NOT ALL WHO SAY “LORD, LORD” ENTER HEAVEN, BUT HE THAT DOES THE WILL OF GOD
Matthew 7:21-23 “Not every one that saith unto me, Lord, Lord, shall enter into the kingdom of heaven; but he that doeth the will of my Father which is in heaven. Many will say to me in that day, Lord, Lord, have we not prophesied in thy name? and in thy name have cast out devils? and in thy name done many wonderful works? And then will I profess unto them, I never knew you: depart from me, ye that work iniquity.”
Here we see that he who “doeth” the will of God will enter Heaven, not all who consider Jesus to be the Lord. Then Jesus emphasizes the point by stating that you must do what He says to be His.
Matthew 7:24-27 “Therefore whosoever heareth these sayings of mine, and doeth them, I will liken him unto a wise man, which built his house upon a rock… And every one that heareth these sayings of mine, and doeth them not, shall be likened unto a foolish man, which built his house upon the sand: And the rain descended, and the floods came, and the winds blew, and beat upon that house; and it fell: and great was the fall of it.”
How clear does it have to be? It’s a matter of whether you hear His words and do them. It’s not by faith alone.
YOU MUST PERSEVERE TO THE END TO BE SAVED
Matthew 10:22 “And ye shall be hated of all men for my name’s sake: but he that endureth to the end shall be saved.”
This totally contradicts the Protestant view of “once saved always saved.” Also see Mark 13:13 for the same message.
ST. PAUL SAYS THAT HE COULD BECOME A CASTAWAY
1 Corinthians 9:24-27 “Know ye not that they which run in a race run all, but one receiveth the prize? So run, that ye may obtain. And every man that striveth for the mastery is temperate in all things. Now they do it to obtain a corruptible crown; but we an incorruptible. I therefore so run, not as uncertainly; so fight I, not as one that beateth the air: But I keep under my body, and bring it into subjection: lest that by any means, when I have preached to others, I myself should be a castaway.”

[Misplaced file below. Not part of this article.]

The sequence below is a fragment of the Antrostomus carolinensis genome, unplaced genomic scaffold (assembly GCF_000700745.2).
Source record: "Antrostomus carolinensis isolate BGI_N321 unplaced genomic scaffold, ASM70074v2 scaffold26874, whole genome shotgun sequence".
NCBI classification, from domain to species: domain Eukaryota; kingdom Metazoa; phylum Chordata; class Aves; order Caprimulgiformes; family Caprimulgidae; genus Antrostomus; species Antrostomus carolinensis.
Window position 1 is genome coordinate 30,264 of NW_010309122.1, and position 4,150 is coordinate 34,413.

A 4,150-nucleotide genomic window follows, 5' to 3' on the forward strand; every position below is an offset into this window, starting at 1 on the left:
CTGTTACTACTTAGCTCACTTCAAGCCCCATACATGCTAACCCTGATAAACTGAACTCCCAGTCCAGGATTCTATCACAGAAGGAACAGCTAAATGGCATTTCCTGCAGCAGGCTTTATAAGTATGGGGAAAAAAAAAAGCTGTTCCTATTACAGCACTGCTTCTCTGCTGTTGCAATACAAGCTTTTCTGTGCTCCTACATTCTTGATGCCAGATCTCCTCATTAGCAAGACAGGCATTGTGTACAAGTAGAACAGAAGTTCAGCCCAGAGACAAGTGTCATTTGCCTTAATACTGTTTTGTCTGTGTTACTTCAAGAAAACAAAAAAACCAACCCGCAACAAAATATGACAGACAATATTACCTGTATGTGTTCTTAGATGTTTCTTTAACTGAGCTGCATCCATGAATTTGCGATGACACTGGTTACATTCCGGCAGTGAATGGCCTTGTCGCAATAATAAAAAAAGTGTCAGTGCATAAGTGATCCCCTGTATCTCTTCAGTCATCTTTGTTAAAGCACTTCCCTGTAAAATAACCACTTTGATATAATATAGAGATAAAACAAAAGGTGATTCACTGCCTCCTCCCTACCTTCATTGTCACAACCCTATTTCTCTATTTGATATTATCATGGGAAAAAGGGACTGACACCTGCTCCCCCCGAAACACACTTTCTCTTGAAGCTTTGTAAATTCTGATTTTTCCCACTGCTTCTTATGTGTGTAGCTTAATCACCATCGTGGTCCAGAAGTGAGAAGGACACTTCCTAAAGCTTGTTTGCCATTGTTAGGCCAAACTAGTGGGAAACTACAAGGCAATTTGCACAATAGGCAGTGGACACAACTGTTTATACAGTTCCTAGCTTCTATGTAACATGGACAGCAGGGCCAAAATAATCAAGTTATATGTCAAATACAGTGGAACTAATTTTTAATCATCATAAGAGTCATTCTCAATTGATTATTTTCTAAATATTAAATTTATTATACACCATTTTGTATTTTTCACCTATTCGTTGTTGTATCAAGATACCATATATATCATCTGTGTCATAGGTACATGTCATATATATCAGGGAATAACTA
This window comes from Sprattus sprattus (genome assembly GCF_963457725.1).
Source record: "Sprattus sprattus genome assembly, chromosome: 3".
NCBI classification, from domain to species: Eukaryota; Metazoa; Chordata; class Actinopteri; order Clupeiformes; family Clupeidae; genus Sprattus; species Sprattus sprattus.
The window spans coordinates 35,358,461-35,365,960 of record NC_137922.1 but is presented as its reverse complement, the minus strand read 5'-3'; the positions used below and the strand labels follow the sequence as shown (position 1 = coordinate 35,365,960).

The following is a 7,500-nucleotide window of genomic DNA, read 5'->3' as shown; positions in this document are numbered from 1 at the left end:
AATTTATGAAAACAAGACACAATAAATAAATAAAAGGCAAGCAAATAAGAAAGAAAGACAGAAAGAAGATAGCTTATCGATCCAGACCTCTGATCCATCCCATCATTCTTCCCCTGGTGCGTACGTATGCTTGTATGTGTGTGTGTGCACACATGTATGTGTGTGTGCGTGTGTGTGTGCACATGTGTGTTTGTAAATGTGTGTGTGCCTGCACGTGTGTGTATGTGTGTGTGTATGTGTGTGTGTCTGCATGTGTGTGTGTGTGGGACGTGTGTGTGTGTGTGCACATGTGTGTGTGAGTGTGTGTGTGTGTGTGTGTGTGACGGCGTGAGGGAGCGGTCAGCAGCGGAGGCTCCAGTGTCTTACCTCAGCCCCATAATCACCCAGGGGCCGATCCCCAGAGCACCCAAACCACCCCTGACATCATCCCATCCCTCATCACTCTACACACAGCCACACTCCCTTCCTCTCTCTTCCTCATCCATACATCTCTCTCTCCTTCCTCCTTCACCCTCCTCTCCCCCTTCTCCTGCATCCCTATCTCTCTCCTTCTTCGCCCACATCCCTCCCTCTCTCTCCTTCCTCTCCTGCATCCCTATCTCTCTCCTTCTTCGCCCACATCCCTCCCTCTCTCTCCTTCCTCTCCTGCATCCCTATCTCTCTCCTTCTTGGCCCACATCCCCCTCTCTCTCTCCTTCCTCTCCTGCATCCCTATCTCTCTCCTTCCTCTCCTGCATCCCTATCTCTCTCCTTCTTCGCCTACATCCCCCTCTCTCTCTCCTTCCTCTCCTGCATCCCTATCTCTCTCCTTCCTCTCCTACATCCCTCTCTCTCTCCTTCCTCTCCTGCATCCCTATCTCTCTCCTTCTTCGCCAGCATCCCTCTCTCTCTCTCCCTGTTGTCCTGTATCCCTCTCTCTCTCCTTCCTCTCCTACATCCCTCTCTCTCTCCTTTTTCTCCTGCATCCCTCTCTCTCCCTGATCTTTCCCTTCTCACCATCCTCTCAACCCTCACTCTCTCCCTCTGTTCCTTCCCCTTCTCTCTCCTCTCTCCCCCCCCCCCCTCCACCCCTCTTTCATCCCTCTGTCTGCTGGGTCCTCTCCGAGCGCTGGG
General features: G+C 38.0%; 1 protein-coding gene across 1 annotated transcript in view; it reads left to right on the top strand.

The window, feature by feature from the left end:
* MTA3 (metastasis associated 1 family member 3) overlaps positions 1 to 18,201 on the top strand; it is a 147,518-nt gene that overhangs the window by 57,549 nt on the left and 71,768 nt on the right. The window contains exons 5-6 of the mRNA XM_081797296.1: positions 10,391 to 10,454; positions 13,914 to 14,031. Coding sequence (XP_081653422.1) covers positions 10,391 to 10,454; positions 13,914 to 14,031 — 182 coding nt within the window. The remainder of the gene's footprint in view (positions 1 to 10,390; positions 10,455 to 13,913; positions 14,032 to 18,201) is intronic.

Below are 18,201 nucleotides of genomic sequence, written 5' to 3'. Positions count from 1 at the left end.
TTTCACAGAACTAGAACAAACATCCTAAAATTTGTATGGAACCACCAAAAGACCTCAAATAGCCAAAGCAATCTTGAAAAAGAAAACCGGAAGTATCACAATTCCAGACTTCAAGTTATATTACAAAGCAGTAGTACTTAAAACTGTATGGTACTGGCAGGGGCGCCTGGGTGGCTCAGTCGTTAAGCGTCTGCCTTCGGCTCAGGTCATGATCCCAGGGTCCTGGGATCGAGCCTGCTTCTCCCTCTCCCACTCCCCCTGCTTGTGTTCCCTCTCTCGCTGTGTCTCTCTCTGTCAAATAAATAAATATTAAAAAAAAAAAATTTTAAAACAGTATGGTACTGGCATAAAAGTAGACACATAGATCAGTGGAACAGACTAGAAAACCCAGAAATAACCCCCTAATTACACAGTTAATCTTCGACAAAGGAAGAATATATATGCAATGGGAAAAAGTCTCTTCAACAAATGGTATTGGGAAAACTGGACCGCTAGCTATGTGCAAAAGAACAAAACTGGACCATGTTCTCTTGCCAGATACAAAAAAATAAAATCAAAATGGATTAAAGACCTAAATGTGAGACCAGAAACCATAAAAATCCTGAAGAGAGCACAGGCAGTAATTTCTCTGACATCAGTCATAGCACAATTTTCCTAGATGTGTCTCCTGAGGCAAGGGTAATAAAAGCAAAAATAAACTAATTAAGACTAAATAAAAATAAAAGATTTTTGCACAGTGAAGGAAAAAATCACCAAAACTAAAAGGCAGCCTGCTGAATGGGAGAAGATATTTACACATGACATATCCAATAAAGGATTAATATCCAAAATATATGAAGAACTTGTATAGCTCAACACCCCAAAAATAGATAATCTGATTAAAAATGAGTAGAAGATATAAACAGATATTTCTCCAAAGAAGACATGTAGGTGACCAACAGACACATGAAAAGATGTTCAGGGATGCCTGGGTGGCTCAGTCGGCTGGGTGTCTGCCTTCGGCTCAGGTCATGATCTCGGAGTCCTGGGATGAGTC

St. Paul says that he fears he could become a “castaway.” The word “castaway” (in 1 Cor. 9:27) is translated from the Greek word adokimos. Adokimos is translated as “reprobate” in 2 Timothy 3:8 and in Romans 1:28. It describes lost souls, mortal sinners, apostates, and those who are outside the state of justification and/or outside the faith of Jesus.
In 2 Timothy 3:8, it is used to describe evil people who “resist the truth: men of corrupt minds, reprobate concerning the faith” (King James Version). These are obviously not people who are in a state of justification or on the road to Heaven.
In Romans 1:28, adokimos is used to describe people who have been given over to abominable sins – once again, people who are not on the road to Heaven. Adokimos is also found in other passages, including Titus 1:16, Hebrews 6:8 and elsewhere. In each case, it signifies people who are not on the road to Heaven, but outside the state of justification and/or the true faith.
By declaring that he could become a castaway or a reprobate (adokimos), there is no doubt that St. Paul is saying that he could lose his salvation and be damned along with the other reprobates. Was St. Paul a true believer who had been justified? Of course he was. The Bible thus teaches that true believers are not assured of salvation. This passage completely refutes the idea of eternal security or “once saved always saved.”...
To read a more in-depth refutation on justification by faith alone and eternal security refuted by the bible, please go here, http://www.catholic-saints.net/apologetics/the-bible-proves-the-teachings-of-the-catholic-church.php#faith-alone
Read some proofs on the Catholic Faith from the Bible: